Re: Can addition be defined in terms of multiplication?
Posted:
Aug 17, 2013 10:56 AM


On 17/08/2013 1:06 AM, Peter Percival wrote: > Nam Nguyen wrote: >> On 16/08/2013 9:49 AM, dullrich@sprynet.com wrote: >>> On Fri, 16 Aug 2013 02:05:09 0700, William Elliot <marsh@panix.com> >>> wrote: > >>>> x + y = log(e^x * e^y) >>> >>> If you don't know what "in the language of arithmetic" means >>> it would be a good idea to refrain from answering questions >>> about the language of arithmetic, lest you look silly. >> >> _That_ actually isn't silly. The language of arithmetic is either >> L1(0,S,+,*,<) or L2(0,S,+,*), so "in the language of arithmetic" >> technically just means "in L1" or "in L2". > > So given the language of arithmetic is what you say, it isn't silly to > use log and exp?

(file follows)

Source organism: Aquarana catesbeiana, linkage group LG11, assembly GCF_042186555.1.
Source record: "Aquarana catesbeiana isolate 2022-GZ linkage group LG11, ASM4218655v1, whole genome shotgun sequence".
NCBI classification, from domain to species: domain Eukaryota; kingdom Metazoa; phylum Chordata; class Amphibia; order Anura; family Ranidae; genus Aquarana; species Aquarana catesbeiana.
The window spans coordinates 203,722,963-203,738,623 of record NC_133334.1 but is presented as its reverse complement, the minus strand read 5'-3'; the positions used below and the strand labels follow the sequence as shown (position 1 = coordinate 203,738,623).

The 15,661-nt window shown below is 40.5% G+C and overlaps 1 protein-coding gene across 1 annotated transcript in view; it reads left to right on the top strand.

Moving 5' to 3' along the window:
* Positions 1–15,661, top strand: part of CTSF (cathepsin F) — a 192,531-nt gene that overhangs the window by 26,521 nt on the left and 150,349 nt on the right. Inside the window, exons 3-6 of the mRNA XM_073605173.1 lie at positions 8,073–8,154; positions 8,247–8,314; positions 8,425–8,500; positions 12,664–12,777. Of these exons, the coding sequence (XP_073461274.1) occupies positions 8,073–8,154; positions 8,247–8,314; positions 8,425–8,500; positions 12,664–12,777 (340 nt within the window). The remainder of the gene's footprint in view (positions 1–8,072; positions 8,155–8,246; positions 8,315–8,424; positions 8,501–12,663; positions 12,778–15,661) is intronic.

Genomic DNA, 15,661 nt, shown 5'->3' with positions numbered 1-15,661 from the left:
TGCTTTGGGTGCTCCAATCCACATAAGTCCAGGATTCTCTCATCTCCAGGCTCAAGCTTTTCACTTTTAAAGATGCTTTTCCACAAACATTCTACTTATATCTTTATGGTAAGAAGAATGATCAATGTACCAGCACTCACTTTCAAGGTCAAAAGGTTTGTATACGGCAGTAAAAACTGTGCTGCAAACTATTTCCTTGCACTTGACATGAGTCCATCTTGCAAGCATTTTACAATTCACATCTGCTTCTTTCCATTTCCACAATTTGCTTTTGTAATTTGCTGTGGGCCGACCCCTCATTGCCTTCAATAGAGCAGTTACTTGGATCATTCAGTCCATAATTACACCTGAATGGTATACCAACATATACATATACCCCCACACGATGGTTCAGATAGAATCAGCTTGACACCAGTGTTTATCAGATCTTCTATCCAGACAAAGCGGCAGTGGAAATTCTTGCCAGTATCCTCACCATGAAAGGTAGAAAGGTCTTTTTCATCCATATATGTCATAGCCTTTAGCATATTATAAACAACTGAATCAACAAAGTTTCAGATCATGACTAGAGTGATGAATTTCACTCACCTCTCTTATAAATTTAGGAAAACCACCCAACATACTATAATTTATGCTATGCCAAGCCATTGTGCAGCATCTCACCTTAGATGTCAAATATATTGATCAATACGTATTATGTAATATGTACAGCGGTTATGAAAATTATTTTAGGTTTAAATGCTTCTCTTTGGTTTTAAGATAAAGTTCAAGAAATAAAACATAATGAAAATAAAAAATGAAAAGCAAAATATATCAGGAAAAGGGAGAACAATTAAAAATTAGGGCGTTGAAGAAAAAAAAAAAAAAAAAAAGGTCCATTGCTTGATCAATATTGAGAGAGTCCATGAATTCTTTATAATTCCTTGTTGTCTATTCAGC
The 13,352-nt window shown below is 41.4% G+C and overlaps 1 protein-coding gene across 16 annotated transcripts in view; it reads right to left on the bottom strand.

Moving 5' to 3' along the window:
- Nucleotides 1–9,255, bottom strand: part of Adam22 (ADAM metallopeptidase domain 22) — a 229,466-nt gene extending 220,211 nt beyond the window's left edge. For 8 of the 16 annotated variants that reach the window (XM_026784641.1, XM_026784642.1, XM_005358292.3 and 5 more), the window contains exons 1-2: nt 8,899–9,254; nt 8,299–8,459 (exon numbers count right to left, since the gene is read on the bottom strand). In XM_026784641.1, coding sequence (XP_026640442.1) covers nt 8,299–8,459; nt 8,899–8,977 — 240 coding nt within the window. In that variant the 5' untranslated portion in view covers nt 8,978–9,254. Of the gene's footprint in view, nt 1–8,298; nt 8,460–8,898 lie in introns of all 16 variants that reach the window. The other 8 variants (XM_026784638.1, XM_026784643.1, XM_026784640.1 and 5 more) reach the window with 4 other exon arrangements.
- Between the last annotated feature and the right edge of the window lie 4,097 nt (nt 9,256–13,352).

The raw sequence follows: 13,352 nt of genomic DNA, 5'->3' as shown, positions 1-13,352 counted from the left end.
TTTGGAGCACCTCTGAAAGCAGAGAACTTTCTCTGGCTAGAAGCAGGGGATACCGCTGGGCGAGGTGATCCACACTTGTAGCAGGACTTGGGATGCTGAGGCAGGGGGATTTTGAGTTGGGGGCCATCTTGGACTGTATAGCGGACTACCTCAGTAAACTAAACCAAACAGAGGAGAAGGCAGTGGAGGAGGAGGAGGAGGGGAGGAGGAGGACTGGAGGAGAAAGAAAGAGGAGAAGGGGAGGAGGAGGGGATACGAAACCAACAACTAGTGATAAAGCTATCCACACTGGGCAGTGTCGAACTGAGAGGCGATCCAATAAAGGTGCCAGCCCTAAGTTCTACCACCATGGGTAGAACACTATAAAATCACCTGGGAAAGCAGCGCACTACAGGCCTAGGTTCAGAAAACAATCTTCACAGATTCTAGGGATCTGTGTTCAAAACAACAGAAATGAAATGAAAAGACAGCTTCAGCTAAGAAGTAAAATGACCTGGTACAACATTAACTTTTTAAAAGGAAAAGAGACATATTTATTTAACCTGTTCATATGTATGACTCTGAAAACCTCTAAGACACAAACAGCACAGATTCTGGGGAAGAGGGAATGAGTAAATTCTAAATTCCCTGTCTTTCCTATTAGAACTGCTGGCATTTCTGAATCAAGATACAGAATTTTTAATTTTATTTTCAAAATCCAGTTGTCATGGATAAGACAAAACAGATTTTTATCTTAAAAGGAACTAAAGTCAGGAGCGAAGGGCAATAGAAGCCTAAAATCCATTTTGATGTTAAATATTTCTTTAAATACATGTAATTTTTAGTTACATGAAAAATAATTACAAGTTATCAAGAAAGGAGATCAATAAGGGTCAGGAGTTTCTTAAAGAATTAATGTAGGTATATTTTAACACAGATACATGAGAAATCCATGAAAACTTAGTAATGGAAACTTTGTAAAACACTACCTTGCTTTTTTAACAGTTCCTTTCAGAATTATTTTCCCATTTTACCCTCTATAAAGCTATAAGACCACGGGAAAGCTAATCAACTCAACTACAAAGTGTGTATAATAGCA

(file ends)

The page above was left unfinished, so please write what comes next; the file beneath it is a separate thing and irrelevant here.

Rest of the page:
No. Take the "language of arithmetic" to be L1 (for example): you can formalize a real number system for log and exp.
My point is it's silly to claim L1 to be the "language of arithmetic" while it could also be the "the language of complete order field", or many ... many other alternatives.
That's just shows how we've _unjustifiably biased_ our logical reasoning, in favor of the concept of the natural numbers.
> Note that my post spelled out your L1 and L2.
(I only glanced through the conversation between Dave and William).
  There is no remainder in the mathematics of infinity.
NYOGEN SENZAKI